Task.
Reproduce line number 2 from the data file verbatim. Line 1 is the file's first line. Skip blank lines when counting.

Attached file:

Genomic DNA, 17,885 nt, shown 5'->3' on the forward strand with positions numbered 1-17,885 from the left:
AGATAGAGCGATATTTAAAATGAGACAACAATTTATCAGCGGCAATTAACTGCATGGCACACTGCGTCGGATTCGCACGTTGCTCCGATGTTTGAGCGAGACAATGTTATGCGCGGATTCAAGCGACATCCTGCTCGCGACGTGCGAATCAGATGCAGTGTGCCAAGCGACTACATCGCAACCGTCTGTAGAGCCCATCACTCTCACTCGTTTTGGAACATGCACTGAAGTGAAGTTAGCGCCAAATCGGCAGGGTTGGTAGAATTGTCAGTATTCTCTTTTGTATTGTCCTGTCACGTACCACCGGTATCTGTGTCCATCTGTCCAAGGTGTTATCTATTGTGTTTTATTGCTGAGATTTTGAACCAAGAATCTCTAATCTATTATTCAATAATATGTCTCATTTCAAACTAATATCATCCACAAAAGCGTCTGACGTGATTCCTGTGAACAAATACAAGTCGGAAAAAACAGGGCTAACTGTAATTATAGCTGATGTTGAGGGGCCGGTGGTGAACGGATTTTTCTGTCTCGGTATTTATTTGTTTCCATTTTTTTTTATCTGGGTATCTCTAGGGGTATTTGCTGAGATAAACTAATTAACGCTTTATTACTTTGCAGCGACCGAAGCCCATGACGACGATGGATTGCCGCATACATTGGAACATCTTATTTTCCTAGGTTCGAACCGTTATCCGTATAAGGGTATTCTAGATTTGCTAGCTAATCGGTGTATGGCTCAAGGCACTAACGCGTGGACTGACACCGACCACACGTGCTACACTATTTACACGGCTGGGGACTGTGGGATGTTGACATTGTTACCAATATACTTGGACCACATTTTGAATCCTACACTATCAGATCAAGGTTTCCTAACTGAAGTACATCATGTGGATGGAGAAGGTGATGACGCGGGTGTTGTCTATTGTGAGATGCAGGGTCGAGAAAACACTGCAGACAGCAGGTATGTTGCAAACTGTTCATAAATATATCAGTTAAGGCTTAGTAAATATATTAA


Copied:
AGATAGAGCGATATTTAAAATGAGACAACAATTTATCAGCGGCAATTAACTGCATGGCACACTGCGTCGGATTCGCACGTTGCTCCGATGTTTGAGCGAGACAATGTTATGCGCGGATTCAAGCGACATCCTGCTCGCGACGTGCGAATCAGATGCAGTGTGCCAAGCGACTACATCGCAACCGTCTGTAGAGCCCATCACTCTCACTCGTTTTGGAACATGCACTGAAGTGAAGTTAGCGCCAAATCGGCAGGGTTGGTAGAATTGTCAGTATTCTCTTTTGTATTGTCCTGTCACGTACCACCGGTATCTGTGTCCATCTGTCCAAGGTGTTATCTATTGTGTTTTATTGCTGAGATTTTGAACCAAGAATCTCTAATCTATTATTCAATAATATGTCTCATTTCAAACTAATATCATCCACAAAAGCGTCTGACGTGATTCCTGTGAACAAATACAAGTCGGAAAAAACAGGGCTAACTGTAATTATAGCTGATGTTGAGGGGCCGGTGGTGAACGGATTTTTCTGTCTCGGTATTTATTTGTTTCCATTTTTTTTTATCTGGGTATCTCTAGGGGTATTTGCTGAGATAAACTAATTAACGCTTTATTACTTTGCAGCGACCGAAGCCCATGACGACGATGGATTGCCGCATACATTGGAACATCTTATTTTCCTAGGTTCGAACCGTTATCCGTATAAGGGTATTCTAGATTTGCTAGCTAATCGGTGTATGGCTCAAGGCACTAACGCGTGGACTGACACCGACCACACGTGCTACACTATTTACACGGCTGGGGACTGTGGGATGTTGACATTGTTACCAATATACTTGGACCACATTTTGAATCCTACACTATCAGATCAAGGTTTCCTAACTGAAGTACATCATGTGGATGGAGAAGGTGATGACGCGGGTGTTGTCTATTGTGAGATGCAGGGTCGAGAAAACACTGCAGACAGCAGGTATGTTGCAAACTGTTCATAAATATATCAGTTAAGGCTTAGTAAATATATTAA